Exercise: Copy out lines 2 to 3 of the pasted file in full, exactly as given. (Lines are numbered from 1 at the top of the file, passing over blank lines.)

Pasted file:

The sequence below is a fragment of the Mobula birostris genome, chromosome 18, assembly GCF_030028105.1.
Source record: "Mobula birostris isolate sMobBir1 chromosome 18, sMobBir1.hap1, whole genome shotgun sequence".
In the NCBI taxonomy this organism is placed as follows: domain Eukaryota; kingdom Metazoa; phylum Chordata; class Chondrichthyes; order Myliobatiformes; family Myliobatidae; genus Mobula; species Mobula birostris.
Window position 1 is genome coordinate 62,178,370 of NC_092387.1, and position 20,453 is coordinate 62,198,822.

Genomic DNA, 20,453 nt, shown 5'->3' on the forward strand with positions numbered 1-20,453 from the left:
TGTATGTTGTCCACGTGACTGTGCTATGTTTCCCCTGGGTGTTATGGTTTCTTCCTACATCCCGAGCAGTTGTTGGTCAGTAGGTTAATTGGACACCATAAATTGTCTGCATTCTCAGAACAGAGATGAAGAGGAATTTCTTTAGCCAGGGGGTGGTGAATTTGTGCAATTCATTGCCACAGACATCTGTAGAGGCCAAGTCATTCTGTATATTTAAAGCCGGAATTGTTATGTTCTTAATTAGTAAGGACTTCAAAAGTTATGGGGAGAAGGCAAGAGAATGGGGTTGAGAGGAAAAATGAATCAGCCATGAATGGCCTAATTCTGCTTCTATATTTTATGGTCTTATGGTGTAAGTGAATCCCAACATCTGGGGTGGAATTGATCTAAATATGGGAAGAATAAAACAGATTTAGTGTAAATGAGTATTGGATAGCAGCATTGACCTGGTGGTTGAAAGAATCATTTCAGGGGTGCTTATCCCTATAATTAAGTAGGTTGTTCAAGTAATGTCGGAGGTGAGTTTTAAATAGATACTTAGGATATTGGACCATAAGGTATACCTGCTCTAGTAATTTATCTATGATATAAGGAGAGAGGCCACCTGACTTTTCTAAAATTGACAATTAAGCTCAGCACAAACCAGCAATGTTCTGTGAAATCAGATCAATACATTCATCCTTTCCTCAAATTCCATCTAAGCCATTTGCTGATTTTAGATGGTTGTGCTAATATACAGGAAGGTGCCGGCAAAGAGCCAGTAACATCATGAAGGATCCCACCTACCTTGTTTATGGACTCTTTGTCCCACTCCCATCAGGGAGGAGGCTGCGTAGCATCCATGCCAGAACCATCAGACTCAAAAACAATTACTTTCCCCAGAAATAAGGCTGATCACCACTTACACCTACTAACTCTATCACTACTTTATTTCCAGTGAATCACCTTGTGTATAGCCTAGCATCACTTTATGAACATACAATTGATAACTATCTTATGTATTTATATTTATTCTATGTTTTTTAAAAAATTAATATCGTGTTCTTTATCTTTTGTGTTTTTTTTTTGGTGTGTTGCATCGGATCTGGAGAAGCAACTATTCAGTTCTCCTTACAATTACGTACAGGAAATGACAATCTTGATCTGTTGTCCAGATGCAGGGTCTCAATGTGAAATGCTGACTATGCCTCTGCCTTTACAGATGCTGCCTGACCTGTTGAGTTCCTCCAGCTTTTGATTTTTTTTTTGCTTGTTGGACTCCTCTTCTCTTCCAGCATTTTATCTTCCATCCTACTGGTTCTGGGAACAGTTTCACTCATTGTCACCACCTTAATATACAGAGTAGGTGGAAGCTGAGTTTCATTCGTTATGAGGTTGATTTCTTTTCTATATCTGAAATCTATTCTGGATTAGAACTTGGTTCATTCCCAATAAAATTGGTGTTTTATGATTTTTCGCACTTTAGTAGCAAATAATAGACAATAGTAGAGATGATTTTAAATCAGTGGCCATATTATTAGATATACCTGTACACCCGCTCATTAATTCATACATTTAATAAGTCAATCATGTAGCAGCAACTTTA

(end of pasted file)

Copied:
Source record: "Mobula birostris isolate sMobBir1 chromosome 18, sMobBir1.hap1, whole genome shotgun sequence".
In the NCBI taxonomy this organism is placed as follows: domain Eukaryota; kingdom Metazoa; phylum Chordata; class Chondrichthyes; order Myliobatiformes; family Myliobatidae; genus Mobula; species Mobula birostris.